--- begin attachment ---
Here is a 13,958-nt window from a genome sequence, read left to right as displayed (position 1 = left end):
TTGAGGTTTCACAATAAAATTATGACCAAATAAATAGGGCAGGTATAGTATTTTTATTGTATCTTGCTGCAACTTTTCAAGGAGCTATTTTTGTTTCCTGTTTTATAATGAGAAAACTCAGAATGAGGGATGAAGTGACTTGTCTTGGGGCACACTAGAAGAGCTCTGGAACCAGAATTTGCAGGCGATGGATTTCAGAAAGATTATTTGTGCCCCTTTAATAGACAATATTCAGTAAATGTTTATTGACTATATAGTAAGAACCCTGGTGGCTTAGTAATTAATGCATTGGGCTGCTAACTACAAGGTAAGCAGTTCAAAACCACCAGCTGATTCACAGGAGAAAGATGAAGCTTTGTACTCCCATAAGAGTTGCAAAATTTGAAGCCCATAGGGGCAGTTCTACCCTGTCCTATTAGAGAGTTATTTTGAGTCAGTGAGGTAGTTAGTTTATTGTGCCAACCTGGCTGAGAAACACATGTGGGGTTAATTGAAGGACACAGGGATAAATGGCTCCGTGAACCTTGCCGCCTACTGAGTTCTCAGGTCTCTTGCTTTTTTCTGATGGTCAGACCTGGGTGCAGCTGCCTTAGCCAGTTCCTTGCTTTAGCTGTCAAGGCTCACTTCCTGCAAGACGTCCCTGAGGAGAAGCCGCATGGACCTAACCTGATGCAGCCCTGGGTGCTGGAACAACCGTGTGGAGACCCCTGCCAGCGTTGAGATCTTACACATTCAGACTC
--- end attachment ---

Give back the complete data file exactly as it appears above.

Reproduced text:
Here is a 13,958-nt window from a genome sequence, read left to right as displayed (position 1 = left end):
TTGAGGTTTCACAATAAAATTATGACCAAATAAATAGGGCAGGTATAGTATTTTTATTGTATCTTGCTGCAACTTTTCAAGGAGCTATTTTTGTTTCCTGTTTTATAATGAGAAAACTCAGAATGAGGGATGAAGTGACTTGTCTTGGGGCACACTAGAAGAGCTCTGGAACCAGAATTTGCAGGCGATGGATTTCAGAAAGATTATTTGTGCCCCTTTAATAGACAATATTCAGTAAATGTTTATTGACTATATAGTAAGAACCCTGGTGGCTTAGTAATTAATGCATTGGGCTGCTAACTACAAGGTAAGCAGTTCAAAACCACCAGCTGATTCACAGGAGAAAGATGAAGCTTTGTACTCCCATAAGAGTTGCAAAATTTGAAGCCCATAGGGGCAGTTCTACCCTGTCCTATTAGAGAGTTATTTTGAGTCAGTGAGGTAGTTAGTTTATTGTGCCAACCTGGCTGAGAAACACATGTGGGGTTAATTGAAGGACACAGGGATAAATGGCTCCGTGAACCTTGCCGCCTACTGAGTTCTCAGGTCTCTTGCTTTTTTCTGATGGTCAGACCTGGGTGCAGCTGCCTTAGCCAGTTCCTTGCTTTAGCTGTCAAGGCTCACTTCCTGCAAGACGTCCCTGAGGAGAAGCCGCATGGACCTAACCTGATGCAGCCCTGGGTGCTGGAACAACCGTGTGGAGACCCCTGCCAGCGTTGAGATCTTACACATTCAGACTC